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D'Youville U offers nation’s first 3-year online PharmD program

April 11, 2023
Students participating in immunization training
Students participating in immunization training

Article by: Janet Gramza of the Buffalo News

Emma Seager of Wilson majored in biology at Texas A&M University, earned a master’s in education at Niagara University and taught science at St. Peter’s School in Lewiston for four years before she realized she wanted to be a pharmacist. 

Her classmate, Christiana Vazquez Rivera, lives in Roselle, N.J., and holds a master’s in microbiology from Long Island University. She was interested in health sciences, but didn’t consider pharmacy until she got a job as a pharmacy tech at Walgreens. 

Seager and Rivera live 380 miles apart, but both spent a recent week with 58 other students at D’Youville University, as the first class in the nation’s first online program for future pharmacists to earn a Doctor of Pharmacy degree in only three years. 

The course is part of D’Youville’s effort to build relevance by offering options available to earn degrees in well-paying, in-demand fields as quickly as possible. That includes offering more online, accelerated courses, said Jeremiah Grabowski, D’Youville’s Executive Dean of Online Learning and Faculty Development. 

As pharmacies across the country, including CVS and Walmart, have cut their hours due to a shortage of pharmacists, D’Youville sees the field as a growth opportunity. 

“We are always trying to meet workforce demand and find gaps we can fill,” Grabowski said. “In this case, we found a gap for the adult student market and we went after it." 

Grabowski said D’Youville is striving to offer more online programs in recent years to cater to working students. 

“When I started here in 2007, there was only one online program with about 50 students,” he said. “Now we have 17 with about 330 students, and by this coming fall, our goal is to be at 500 online students.” 

The university, which serves 2,900 students on campus, began designing the online PharmD course “from the ground up” prior to the Covid-19 pandemic, Grabowski said. 

Pharmacy faculty worked with online designers for six months to craft the course, with three 14-week trimesters year-round (including summers) and five days of in-person training on campus in each. 

“A lot of our online programs are accelerated, and that’s what our students prefer,” Grabowski said. “Most pharmacists get paid six figures, so that extra year in the workforce makes a big difference in their earning potential.” 

The program also places students in clinical rotations at pharmacies in their home areas each trimester. 

D’Youville enrolled its first 60 online PharmD students with a financial aid incentive in September, and is accepting students for the second cohort this fall until June.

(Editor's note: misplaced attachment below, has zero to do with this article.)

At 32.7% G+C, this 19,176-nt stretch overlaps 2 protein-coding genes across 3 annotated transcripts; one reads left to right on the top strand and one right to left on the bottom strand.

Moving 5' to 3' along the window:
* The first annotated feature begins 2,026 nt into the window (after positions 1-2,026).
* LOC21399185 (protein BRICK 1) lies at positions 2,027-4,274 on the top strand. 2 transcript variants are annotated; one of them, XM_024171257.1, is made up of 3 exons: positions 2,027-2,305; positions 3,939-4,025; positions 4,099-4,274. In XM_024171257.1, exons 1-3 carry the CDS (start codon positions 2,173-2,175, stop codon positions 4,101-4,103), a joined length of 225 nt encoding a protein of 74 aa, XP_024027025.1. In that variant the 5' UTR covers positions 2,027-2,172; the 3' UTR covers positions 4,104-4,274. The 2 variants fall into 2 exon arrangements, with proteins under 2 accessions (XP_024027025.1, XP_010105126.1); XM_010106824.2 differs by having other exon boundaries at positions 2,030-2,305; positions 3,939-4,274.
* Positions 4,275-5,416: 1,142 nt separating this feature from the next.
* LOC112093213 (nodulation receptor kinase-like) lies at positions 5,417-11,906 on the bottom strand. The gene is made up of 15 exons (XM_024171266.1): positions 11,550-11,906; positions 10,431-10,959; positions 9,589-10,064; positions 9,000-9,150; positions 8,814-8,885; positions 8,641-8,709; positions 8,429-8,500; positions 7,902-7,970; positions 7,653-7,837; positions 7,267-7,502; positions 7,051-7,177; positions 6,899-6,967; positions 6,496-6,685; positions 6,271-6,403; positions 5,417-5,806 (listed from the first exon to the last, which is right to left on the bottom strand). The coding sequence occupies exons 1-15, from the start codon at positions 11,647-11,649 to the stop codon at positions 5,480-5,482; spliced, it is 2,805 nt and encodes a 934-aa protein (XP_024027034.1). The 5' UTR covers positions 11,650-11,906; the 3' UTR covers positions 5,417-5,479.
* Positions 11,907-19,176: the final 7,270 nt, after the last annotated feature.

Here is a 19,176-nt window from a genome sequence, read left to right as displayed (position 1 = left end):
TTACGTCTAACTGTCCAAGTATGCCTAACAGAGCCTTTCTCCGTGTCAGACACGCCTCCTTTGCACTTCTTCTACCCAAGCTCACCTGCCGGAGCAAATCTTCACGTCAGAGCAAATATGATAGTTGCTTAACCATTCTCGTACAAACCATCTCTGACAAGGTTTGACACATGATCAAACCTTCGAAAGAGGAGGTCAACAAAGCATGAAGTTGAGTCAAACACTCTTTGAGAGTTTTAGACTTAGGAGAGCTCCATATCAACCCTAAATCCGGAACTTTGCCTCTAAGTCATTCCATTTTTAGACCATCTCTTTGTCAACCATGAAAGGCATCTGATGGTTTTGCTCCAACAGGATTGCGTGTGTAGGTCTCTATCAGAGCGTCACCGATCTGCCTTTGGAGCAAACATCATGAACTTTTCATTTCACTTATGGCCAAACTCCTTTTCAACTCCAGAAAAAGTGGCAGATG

“We anticipate that our next class will be closer to 100,” Grabowski said. 

Seager said the program’s flexibility allows her to do as much as eight hours of classwork a day around her 2-year-old son’s schedule. She reviews her work plan each morning, gets some studying in when he naps and dives in when his grandparents take over at 4 p.m., she said. 

“Between 4 and midnight I’ll study or take an exam,” she said. “It is really fast paced. It does take initiative to make sure you’re on goal ... but the professors are really good about accommodating any need for guidance.” 

Like Seager, Rivera said she appreciates the flexibility of online learning. 

“If you’re a night owl, you can do the work at night, and if you’re an early bird, you can do it in the morning,” she said. “But if you’re a good self-learner and can manage your time, it’s definitely a great program.” 

For her week on campus this trimester, Rivera drove seven hours with a break halfway to Buffalo and stayed at an Airbnb for five days. It also offered a chance to meet classmates in person. 

“We are really spread out, with some of us local and some in Long Island or even California, but you do get to know people,” Seager said. “We send each other notes like, ‘How are you studying for this?’ or ‘Is this due tomorrow?’ It’s been a great experience.” 

The program isn’t cheap – tuition ranges from $140,000 to $180,000, depending on scholarship aid. But Rivera said her salary as a pharmacist will make her loans easy to pay. 

“I make $18 an hour now, and that’s high for a pharmacy tech,” she said. “As a pharmacist, I will start out making $55 an hour, and unlike a lot of other health care workers, I can have a work-life balance because you don’t get so engrossed in the job that it’s your whole life.” 

Original Article

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